Certificate Algorithm ID


The Certificate Algorithm ID (Signature) field specifies the algorithm used by the Certificate Issuer to sign the certificate, and any parameters associated with the algorithm.

X.509 Style Guide#

Signature (as defined inRFC 5280)

This rather misnamed field contains the Certificate Algorithm ID for the signature algorithm used by the Certificate Authority to sign the certificate. There doesn't seem to be much use for this field, although you should check that the Certificate Algorithm ID matches the one of SignatureAlgorithm on the Basic Certificate Fields Even if someone can forge the Digital Signature on the certificate then they can also change the inner Certificate Algorithm ID, it's possible that this was included because of some obscure attack where someone who could convince (broken) Certificate Algorithm ID A to produce the same signature value as (secure) algorithm B (Cryptographic Collision) could change the outer, unprotected Certificate Algorithm ID from B to A, but couldn't change the inner Certificate Algorithm ID without invalidating the Digital Signature. What this would achieve is unclear.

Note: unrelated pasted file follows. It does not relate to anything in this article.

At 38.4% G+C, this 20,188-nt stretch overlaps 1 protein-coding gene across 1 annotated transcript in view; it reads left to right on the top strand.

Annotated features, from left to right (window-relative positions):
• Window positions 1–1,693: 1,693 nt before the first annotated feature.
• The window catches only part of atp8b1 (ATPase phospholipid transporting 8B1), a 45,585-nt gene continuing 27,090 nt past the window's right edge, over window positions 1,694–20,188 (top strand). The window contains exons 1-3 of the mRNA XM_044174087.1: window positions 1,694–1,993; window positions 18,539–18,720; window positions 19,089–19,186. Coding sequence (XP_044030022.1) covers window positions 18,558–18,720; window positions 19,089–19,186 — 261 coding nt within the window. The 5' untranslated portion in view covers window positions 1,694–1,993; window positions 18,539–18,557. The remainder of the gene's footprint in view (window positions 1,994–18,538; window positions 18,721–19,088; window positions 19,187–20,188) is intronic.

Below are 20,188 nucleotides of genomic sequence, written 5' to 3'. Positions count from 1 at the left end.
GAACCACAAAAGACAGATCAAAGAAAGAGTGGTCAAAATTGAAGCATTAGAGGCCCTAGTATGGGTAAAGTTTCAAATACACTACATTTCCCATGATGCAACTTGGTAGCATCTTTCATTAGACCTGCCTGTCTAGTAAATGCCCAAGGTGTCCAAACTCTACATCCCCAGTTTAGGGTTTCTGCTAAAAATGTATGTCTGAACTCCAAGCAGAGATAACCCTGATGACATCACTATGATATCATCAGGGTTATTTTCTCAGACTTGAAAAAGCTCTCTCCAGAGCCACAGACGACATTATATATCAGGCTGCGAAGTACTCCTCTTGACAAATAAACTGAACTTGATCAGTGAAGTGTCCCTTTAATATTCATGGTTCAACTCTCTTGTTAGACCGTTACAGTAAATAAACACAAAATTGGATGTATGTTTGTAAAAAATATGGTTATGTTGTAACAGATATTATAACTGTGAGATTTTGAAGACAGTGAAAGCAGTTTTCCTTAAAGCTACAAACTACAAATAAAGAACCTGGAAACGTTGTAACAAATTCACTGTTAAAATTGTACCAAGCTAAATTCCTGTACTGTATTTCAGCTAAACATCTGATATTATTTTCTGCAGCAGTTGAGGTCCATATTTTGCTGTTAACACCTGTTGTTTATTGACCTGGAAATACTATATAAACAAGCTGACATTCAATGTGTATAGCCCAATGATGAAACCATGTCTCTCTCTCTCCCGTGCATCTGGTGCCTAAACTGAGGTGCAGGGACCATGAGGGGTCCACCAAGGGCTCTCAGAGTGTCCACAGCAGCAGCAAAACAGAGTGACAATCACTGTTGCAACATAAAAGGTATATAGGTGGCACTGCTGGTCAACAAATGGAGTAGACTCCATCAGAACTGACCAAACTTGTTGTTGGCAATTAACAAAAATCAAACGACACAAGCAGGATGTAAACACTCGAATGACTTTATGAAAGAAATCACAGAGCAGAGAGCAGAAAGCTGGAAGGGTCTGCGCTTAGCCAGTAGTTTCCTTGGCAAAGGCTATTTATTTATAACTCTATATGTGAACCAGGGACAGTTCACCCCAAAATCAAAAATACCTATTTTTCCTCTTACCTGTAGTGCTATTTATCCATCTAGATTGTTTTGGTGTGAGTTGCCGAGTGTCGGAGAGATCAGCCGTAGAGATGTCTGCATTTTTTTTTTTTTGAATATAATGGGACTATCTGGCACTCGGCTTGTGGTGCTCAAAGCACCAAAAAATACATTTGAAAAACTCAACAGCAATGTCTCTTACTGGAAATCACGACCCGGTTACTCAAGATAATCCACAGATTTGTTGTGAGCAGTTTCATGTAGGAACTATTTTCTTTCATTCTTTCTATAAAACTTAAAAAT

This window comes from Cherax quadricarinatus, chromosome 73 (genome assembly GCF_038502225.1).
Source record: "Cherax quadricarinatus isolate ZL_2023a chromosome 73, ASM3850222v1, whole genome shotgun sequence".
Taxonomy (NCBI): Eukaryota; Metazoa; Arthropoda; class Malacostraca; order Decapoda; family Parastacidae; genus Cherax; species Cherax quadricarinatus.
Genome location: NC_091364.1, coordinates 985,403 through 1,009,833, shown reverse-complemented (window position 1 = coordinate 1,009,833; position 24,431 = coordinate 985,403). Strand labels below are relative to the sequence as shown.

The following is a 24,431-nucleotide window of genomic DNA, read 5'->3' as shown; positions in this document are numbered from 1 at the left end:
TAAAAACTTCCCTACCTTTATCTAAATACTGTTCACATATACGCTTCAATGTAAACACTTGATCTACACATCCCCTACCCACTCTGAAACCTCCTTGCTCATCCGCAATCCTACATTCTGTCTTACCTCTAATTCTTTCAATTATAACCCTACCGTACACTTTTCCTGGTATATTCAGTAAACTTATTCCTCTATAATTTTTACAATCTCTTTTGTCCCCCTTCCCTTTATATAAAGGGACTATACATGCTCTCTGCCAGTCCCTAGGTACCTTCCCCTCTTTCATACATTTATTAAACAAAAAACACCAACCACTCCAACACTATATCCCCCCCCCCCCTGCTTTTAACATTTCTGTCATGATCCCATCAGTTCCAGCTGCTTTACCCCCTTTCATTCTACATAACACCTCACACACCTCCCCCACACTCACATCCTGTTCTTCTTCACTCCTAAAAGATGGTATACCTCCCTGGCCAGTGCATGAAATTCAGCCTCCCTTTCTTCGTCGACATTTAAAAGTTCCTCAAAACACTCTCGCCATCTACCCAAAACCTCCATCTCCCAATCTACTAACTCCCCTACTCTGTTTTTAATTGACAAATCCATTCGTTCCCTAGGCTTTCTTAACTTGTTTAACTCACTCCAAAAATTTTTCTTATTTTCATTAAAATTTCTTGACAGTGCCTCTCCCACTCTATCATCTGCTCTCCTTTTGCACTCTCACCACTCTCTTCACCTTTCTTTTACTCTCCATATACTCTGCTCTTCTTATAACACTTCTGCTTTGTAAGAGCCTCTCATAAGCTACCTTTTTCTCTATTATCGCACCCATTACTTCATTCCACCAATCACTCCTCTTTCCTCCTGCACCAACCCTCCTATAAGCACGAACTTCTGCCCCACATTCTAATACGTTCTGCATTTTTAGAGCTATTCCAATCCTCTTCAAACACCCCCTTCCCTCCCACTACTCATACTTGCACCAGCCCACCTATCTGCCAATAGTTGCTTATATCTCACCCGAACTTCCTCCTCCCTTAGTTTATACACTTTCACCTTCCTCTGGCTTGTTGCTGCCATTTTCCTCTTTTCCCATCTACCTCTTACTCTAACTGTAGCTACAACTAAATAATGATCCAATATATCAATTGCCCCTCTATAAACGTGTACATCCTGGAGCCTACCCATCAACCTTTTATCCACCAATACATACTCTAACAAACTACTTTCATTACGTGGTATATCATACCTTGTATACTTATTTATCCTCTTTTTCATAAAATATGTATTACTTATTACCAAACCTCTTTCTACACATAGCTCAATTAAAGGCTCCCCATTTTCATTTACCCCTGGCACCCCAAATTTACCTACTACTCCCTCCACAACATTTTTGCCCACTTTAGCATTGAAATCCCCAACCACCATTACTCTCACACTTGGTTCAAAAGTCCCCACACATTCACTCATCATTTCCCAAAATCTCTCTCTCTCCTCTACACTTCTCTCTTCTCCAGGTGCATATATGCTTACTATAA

Be very careful with your use of Object Identifiers. In many cases there are a great many OIDs available for the same Certificate Algorithm ID, but the exact OID you're supposed to use varies somewhat.

Your best bet is to copy the OIDs everyone else uses and/or use the RSADSI or X9 OIDs (rather than the OSI or OIW or any other type of OID). OTOH if you want to be proprietary while still pretending to follow a standard, use OSI OID's which are often underspecified, so you can do pretty much whatever you want with things like block formatting and padding.

Another pitfall to be aware of is that Certificate Algorithm ID which have no parameters have this specified as a null value rather than omitting the parameters field entirely. The reason for this is that when the 1988 syntax for AlgorithmIdentifier was translated into the 1997 syntax, the OPTIONAL associated with the AlgorithmIdentifier parameters got lost. Later it was recovered via a defect report, but by then everyone thought that algorithm parameters were mandatory. Because of this the algorithm parameters should be specified as null, regardless of what you read elsewhere.

More Information#

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